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Here's my story: Last week one of my brothers visited after a long time apart. I saw my mother and father in him.

It's interesting how, when you see things every day--your own face...the slant of the light on the side of the coffee pot...the stack of books you can't wait to read but haven't quite gotten to...the color of your dog's eyes, which shouldn't be quite that color but they are... you don't notice them. When you get back from a long trip, you walk into the house, and everything's vibrant and in a sense surreal. You forgot it looked like that and made you feel that way.

It's completely natural and even beneficial for us to filter out the mundane in our lives to get on with the work of the right-now. But sometimes, when you look at your brother's face after three years of not seeing him, you crash head-long into the vital.

I recommend it.

Marylinn Kelly

Yesterday I posted on my blog about childhood fears - among them that I would slip through the spaces between the boards on the pier I visited with my grandparents. E-mail from my brother last night told me he had the same fear, different pier where he and our dad went fishing. Not synchronicity perhaps but a strange converging of paths. I never knew. One of the things I have been noticing is how truth (in whatever context) seems to be revealing itself a petal at a time and how one things leads to the next...and the next.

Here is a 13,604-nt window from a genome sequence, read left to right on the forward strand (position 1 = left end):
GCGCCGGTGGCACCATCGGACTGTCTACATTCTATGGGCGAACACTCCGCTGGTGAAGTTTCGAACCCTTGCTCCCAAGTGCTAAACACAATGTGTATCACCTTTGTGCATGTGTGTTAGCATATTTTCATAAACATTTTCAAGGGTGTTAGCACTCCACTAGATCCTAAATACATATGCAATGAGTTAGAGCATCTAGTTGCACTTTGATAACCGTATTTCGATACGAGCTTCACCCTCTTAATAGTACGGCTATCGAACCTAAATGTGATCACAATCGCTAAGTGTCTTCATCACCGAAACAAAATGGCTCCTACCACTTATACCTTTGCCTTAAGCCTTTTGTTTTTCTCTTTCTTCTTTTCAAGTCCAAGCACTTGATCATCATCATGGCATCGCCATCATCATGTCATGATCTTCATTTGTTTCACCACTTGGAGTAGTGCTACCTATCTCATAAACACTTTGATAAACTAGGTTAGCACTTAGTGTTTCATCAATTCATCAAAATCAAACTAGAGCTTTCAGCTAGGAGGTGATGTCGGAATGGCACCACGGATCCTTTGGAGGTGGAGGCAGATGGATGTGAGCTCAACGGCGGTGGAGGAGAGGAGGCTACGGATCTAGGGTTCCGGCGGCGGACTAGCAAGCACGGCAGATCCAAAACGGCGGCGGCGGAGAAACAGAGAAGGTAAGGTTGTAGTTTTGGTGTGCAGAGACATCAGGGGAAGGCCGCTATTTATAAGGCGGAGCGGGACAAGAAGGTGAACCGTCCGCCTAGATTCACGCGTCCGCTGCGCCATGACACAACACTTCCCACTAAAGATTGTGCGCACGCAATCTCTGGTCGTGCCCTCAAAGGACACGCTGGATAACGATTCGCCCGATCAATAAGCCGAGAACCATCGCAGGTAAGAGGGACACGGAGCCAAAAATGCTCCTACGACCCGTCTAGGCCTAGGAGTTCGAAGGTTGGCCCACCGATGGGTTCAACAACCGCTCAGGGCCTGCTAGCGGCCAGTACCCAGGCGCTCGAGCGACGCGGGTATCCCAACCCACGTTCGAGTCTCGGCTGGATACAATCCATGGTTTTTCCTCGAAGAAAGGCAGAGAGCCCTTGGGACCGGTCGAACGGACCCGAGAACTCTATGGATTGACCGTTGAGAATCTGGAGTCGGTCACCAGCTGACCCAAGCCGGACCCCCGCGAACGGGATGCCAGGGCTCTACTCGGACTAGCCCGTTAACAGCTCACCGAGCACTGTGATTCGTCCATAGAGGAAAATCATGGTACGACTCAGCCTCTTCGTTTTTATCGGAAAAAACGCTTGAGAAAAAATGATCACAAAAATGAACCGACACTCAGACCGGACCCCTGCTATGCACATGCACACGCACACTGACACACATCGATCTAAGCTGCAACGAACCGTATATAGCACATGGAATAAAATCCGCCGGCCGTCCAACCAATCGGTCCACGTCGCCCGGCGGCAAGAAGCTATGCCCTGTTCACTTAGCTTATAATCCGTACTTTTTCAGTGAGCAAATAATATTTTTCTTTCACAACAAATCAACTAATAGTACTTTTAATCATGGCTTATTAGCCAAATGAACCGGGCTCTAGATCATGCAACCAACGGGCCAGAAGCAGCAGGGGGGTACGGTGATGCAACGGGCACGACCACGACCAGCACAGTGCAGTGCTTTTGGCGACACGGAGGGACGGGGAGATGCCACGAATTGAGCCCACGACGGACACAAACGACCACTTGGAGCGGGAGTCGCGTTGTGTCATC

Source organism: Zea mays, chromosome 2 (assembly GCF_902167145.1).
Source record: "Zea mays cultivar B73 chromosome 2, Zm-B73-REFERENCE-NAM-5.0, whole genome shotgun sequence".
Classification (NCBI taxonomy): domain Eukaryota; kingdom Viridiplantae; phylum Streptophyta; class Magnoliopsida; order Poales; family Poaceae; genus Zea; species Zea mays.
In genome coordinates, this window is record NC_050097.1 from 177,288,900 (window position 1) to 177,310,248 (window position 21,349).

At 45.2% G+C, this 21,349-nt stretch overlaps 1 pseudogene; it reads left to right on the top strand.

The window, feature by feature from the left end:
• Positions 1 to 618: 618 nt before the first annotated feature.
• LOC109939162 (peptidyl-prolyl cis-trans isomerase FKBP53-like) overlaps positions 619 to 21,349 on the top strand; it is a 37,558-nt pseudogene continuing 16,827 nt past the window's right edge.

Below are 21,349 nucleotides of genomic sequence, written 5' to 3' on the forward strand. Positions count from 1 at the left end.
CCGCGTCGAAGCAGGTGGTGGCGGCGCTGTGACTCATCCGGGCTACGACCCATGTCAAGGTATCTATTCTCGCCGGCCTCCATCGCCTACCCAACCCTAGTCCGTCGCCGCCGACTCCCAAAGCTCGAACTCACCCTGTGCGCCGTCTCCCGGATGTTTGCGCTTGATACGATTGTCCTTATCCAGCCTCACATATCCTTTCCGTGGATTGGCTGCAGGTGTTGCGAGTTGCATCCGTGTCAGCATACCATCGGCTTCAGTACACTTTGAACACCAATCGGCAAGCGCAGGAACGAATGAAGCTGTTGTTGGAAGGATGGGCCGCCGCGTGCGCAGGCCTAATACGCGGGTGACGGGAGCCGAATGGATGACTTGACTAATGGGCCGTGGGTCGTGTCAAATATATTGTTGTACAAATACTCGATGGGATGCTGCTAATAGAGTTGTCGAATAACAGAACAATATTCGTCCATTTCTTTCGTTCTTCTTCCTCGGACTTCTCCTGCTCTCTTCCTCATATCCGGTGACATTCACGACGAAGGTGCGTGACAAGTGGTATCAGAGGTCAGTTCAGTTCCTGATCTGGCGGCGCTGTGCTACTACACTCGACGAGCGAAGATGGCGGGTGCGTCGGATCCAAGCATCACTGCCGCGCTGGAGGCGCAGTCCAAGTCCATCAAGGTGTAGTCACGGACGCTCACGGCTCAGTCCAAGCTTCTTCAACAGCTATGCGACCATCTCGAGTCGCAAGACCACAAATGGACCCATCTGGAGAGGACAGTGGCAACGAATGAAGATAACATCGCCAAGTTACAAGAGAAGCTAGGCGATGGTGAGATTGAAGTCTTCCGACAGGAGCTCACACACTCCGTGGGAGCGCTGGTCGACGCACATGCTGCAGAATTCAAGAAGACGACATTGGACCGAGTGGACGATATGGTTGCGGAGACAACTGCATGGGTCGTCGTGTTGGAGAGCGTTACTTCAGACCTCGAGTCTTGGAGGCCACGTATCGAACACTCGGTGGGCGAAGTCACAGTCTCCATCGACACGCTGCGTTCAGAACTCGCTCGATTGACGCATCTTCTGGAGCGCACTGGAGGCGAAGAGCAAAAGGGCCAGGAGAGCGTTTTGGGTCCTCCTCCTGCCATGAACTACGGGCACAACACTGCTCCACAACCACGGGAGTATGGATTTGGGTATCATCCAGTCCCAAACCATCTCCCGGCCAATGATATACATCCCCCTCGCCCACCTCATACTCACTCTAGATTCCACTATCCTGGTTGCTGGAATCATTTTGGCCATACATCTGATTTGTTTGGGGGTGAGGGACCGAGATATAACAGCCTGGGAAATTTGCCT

yesterday afternoon
as i was cleaning my mom's spare guest*room
i found--
at the bottom of a stack of old photos--
the July 1976 issue of National Geographic.


i discovered this treasure
on the eve of the 4th of july 2010...

if you visit my blog
you can examine the cover
read the titles of the articles,
such as...

'''The Next Frontier? by Isaac Asimov'''

--->amazing predictions
of Geo. Jetson proportions!

'''This Land of Ours~~
How Are We Using It?'''

--->if only
the world had paid attention
to This Story...
there would have been
no Gulf Oil Disaster....

our world,
our future,
now what.

{{ give me back my clean gulf,
please. }}

good grief!

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